• $\begingroup$ Thank you @mdewey. I first thought about posting on StackOverflow, but then I thought that the problem might be related to the statistics itself, and not the code or functions, that's why I tried here first. I also looked at the documentation for coef but I did not find anything useful there (although maybe that's just because I'm the one that didn't understand it). $\endgroup$ – Lfppfs Dec 14 '16 at 18:35
  • $\begingroup$ I just examined one of my recent quasipoisson models built with glmmPQL and I definitely have different intercepts for each random effect. In eyeballing what you've presented above, it looks like you only have one level to your random effect in the glmmPQL model. However, I can't confirm this is the case. Could you recreate the problem in a dummy dataset? And subsequently share that dataset? That might help us to troubleshoot your problem. $\endgroup$ – Reid Dec 14 '16 at 18:35
  • $\begingroup$ @Reid there are three levels in Transect. By dummy dataset you mean transforming Transect into a dummy variable? If that's so, I did that but nothing changes. Here, I just put a .txt on GitHub (it's "MyDF.txt"): dataset $\endgroup$ – Lfppfs Dec 14 '16 at 19:27
  • $\begingroup$ Another option is to allow for overdispersion by including an observation specific random effect in glmer. $\endgroup$ – HStamper Dec 14 '16 at 20:04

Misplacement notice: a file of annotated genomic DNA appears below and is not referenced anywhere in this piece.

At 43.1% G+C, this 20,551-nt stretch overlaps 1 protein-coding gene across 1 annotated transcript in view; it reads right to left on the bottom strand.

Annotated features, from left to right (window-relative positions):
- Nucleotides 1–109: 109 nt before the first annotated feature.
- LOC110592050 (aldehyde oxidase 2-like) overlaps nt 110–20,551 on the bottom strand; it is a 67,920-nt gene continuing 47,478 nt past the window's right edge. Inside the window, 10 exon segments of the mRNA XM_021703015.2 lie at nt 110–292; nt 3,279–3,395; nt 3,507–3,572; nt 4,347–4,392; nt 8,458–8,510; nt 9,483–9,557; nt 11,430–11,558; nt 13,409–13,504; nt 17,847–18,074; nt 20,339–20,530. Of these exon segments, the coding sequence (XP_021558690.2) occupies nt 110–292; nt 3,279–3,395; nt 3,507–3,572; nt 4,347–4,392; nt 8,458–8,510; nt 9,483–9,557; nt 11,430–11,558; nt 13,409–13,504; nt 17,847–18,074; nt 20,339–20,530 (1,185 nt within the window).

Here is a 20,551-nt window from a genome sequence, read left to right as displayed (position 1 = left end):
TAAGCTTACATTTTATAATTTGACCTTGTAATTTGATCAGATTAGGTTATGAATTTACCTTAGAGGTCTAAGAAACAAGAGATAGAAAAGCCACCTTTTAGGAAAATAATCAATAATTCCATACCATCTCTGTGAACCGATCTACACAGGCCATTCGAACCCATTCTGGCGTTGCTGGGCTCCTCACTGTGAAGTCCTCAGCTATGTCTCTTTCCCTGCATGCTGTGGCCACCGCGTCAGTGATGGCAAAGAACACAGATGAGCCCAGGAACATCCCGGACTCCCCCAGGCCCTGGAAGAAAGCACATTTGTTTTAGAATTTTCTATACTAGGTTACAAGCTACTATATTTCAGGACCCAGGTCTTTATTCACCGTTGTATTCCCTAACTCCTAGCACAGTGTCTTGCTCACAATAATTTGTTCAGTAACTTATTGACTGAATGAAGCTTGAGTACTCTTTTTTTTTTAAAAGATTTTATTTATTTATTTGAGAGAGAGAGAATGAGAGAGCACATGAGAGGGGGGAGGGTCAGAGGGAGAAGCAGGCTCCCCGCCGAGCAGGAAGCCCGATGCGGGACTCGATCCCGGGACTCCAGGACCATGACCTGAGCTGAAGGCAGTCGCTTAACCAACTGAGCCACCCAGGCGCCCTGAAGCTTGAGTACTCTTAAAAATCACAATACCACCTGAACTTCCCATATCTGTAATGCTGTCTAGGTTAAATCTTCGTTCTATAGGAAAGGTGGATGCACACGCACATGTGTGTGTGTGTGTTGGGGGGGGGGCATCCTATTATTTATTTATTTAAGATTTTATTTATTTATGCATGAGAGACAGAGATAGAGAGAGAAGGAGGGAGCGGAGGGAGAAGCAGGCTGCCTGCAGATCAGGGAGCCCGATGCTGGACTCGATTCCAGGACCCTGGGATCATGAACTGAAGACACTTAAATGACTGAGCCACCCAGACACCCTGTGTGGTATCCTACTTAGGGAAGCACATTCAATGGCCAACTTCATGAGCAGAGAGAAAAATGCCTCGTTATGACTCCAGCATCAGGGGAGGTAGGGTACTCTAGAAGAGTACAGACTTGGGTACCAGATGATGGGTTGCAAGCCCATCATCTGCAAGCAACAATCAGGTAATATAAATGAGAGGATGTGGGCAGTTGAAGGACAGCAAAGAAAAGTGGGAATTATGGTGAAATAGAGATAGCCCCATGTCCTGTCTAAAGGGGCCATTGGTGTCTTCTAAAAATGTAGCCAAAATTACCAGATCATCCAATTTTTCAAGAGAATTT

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Summary

glmmPQL uses the penalized quasilikelihood estimation method, which can produce biased estimates with discrete dependent variables and a low sample size. Low sample size is usually defined as less than 5 per cell, but you're pushing that with 8 per cell.

My guess is that you're looking at a combination a low sample size and a low effect size.

Exercise 1

1) Try running your model in the glmmPQL module, but change the 'quasipoisson' to a regular 'poisson.' You'll notice that nothing really changes.

model_1b <- glmmPQL(Nfor ~ BI, random = ~1|Transect, 
               family=poisson, data=DF)

coef(model_1b)

| (Intercept)| BII | | -----------|----------| | 3.988984 |-0.7751208| | 3.988984 |-0.7751208| | 3.988984 |-0.7751208|

That's because the glmmPQL module is still using a quasilikelihood estimation method, which runs into trouble with low sample size.

Exercise 2:

1) Download a modified version of your file here where Transect 1 has consistently larger numbers.

2) Plug these new data into your model and examine the coefficients.

model_1c <- glmmPQL(Nfor ~ BI, random = ~1|Transect, 
               family=quasipoisson, data=altered_df)

coef(model_1c)

| (Intercept) | BII | | ----------- |--------- | | 5.551994 |-0.7827377| | 3.801897 |-0.7827377| | 4.081167 |-0.7827377|

In summary I wouldn't worry too much about this. It looks like the Transect variable is not really contributing a lot to the model.

You can try leaving the Transect variable out, then subsequently test whether it changes the model significantly. If it has an effect, then keep it included. If it doesn't have an effect, then you'll have enough evidence to exclude this variable.